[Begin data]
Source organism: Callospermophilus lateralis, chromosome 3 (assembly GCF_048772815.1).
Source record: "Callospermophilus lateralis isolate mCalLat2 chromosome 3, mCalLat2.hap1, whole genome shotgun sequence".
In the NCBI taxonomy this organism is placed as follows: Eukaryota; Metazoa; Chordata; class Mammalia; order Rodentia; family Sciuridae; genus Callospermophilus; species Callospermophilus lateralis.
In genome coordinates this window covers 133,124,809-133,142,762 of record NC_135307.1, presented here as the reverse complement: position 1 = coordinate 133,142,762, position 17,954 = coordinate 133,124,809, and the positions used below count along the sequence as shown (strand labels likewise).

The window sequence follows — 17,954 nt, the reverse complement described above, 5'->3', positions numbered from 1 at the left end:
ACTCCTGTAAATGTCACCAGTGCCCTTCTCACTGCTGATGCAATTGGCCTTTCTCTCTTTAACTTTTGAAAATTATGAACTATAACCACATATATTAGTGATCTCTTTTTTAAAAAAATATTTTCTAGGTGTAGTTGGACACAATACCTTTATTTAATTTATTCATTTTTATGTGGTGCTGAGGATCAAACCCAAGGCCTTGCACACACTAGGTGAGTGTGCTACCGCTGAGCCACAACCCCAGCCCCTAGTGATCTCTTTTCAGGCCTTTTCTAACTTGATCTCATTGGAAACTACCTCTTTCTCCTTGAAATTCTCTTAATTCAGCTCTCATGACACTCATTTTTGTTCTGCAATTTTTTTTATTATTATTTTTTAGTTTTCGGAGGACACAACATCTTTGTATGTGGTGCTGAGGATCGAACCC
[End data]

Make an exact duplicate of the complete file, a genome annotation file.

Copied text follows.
Source organism: Callospermophilus lateralis, chromosome 3 (assembly GCF_048772815.1).
Source record: "Callospermophilus lateralis isolate mCalLat2 chromosome 3, mCalLat2.hap1, whole genome shotgun sequence".
In the NCBI taxonomy this organism is placed as follows: Eukaryota; Metazoa; Chordata; class Mammalia; order Rodentia; family Sciuridae; genus Callospermophilus; species Callospermophilus lateralis.
In genome coordinates this window covers 133,124,809-133,142,762 of record NC_135307.1, presented here as the reverse complement: position 1 = coordinate 133,142,762, position 17,954 = coordinate 133,124,809, and the positions used below count along the sequence as shown (strand labels likewise).

The window sequence follows — 17,954 nt, the reverse complement described above, 5'->3', positions numbered from 1 at the left end:
ACTCCTGTAAATGTCACCAGTGCCCTTCTCACTGCTGATGCAATTGGCCTTTCTCTCTTTAACTTTTGAAAATTATGAACTATAACCACATATATTAGTGATCTCTTTTTTAAAAAAATATTTTCTAGGTGTAGTTGGACACAATACCTTTATTTAATTTATTCATTTTTATGTGGTGCTGAGGATCAAACCCAAGGCCTTGCACACACTAGGTGAGTGTGCTACCGCTGAGCCACAACCCCAGCCCCTAGTGATCTCTTTTCAGGCCTTTTCTAACTTGATCTCATTGGAAACTACCTCTTTCTCCTTGAAATTCTCTTAATTCAGCTCTCATGACACTCATTTTTGTTCTGCAATTTTTTTTATTATTATTTTTTAGTTTTCGGAGGACACAACATCTTTGTATGTGGTGCTGAGGATCGAACCC